'Always' is a difficult question to answer.
Certainly 'worthy of' is the most significant collocation. As for 'worthy to' in most cases we have just not bothered to say what the person or thing is 'worthy of' because both speaker and listener already know the answer.
So we could say 'It's not worthy of you (or possibly 'of respect' or something similar) to be so demanding.' and this is indeed the meaning of your example.
However, sometimes 'worthy' is followed directly by a noun 'He is a worthy man.' Here too the understanding is something like 'worthy of respect' but it is not usuallly stated in such sentences.
Another possibility is where 'worthy is attached to another noun as in 'He is credit worthy.' This would not be followed by 'of' because 'credit worthy' means 'He is worthy of being given credit.' and the idea does not need repeating.
As to the difference in meaning between worth and worthy -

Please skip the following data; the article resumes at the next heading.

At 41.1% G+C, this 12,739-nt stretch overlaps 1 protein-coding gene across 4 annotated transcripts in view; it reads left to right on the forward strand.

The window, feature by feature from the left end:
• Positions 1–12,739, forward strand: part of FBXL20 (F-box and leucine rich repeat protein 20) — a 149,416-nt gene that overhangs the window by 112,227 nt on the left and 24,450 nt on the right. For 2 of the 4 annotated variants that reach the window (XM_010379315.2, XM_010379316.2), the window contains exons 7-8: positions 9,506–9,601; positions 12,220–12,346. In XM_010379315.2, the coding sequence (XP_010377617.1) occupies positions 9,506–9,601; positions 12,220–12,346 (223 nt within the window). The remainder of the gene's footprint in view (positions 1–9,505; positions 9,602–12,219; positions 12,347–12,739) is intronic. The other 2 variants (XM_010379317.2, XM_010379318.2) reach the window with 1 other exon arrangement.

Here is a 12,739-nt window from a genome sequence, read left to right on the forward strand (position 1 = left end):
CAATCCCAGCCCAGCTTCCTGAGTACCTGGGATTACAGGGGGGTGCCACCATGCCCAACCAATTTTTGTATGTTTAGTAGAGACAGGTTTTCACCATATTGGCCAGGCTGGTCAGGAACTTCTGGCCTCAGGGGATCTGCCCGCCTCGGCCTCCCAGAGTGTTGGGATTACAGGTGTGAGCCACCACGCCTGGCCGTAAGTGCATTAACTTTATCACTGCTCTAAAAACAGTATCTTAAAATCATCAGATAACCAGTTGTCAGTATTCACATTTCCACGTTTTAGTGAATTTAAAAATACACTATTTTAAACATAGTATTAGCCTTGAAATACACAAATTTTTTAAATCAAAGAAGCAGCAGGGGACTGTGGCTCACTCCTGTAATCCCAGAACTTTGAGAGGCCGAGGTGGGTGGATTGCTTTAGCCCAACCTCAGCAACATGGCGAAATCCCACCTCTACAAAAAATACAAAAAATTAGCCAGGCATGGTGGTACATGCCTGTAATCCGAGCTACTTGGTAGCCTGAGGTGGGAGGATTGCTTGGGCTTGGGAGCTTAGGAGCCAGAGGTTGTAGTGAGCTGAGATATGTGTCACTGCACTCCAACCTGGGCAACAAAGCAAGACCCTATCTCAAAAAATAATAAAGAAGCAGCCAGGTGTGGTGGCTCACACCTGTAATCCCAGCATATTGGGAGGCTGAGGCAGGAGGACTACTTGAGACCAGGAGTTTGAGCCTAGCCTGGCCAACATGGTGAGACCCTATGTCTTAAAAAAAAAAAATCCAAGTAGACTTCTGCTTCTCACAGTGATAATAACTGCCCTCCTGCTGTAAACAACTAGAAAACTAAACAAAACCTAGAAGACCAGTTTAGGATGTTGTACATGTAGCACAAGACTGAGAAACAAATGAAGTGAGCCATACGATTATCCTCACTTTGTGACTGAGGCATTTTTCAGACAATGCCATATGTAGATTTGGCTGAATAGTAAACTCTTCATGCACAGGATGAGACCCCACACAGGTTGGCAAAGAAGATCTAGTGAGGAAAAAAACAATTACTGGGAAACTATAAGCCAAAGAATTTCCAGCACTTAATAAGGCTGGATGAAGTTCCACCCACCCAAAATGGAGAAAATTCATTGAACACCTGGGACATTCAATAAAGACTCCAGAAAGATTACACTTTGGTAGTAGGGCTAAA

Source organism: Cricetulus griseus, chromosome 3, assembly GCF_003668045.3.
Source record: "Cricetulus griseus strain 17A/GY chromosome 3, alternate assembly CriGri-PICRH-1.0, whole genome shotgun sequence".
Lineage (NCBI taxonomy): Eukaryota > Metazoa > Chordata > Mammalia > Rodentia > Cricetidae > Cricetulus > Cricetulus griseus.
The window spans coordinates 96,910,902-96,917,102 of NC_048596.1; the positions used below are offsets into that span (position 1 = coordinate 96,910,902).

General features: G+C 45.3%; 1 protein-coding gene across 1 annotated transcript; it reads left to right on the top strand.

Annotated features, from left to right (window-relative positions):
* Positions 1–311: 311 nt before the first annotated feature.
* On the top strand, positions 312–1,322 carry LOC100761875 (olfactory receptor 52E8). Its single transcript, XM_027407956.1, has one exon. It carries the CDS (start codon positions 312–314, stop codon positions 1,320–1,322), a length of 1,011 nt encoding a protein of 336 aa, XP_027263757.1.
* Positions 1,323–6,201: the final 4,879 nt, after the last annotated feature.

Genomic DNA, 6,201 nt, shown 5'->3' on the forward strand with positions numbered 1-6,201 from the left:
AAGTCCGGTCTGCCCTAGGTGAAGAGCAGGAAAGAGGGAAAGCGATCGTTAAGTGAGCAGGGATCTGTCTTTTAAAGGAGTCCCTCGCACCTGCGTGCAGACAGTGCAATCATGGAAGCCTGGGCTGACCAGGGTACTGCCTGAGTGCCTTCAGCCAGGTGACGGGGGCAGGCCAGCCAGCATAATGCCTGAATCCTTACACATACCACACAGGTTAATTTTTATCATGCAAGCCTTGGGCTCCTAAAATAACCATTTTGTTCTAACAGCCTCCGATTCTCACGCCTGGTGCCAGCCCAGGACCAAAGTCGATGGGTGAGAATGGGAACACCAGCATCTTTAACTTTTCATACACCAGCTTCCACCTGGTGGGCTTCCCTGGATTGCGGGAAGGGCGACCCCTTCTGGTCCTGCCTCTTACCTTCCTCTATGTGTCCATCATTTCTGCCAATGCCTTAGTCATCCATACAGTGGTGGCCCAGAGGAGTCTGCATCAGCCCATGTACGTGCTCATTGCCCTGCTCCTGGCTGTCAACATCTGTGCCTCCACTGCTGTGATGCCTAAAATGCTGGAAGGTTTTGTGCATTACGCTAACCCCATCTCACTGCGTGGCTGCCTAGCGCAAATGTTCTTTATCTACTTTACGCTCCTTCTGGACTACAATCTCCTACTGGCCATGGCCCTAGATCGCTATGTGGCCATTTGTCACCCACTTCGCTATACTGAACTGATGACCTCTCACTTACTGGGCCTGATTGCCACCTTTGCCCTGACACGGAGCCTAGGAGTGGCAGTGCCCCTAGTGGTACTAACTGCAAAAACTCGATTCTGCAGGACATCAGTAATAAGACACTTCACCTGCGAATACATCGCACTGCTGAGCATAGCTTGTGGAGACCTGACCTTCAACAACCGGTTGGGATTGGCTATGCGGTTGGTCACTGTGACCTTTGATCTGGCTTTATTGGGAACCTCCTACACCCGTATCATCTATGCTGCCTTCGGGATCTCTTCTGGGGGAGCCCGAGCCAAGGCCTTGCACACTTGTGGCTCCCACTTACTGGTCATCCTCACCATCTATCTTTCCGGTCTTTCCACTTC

'worth' could be equated with the words 'value' or 'of value'
So in your first example -
'It's not worth being so demanding.'
We could say instead - 'It's not of value to be so demanding.'
and in your second example -
'It's not worth taking a second look on it.'
We could say instead - It's not of value to take a second look at it.
'Worthy' always has the idea of 'deserving of respect' in some way.
There are however some sentences for which we could choose either to convey our meaning and this is the case in your second example of 'worthy' in this sentence native speakers will use whichever they prefer and the difference in meaning is minimal which is why you are having problems understanding the difference between them.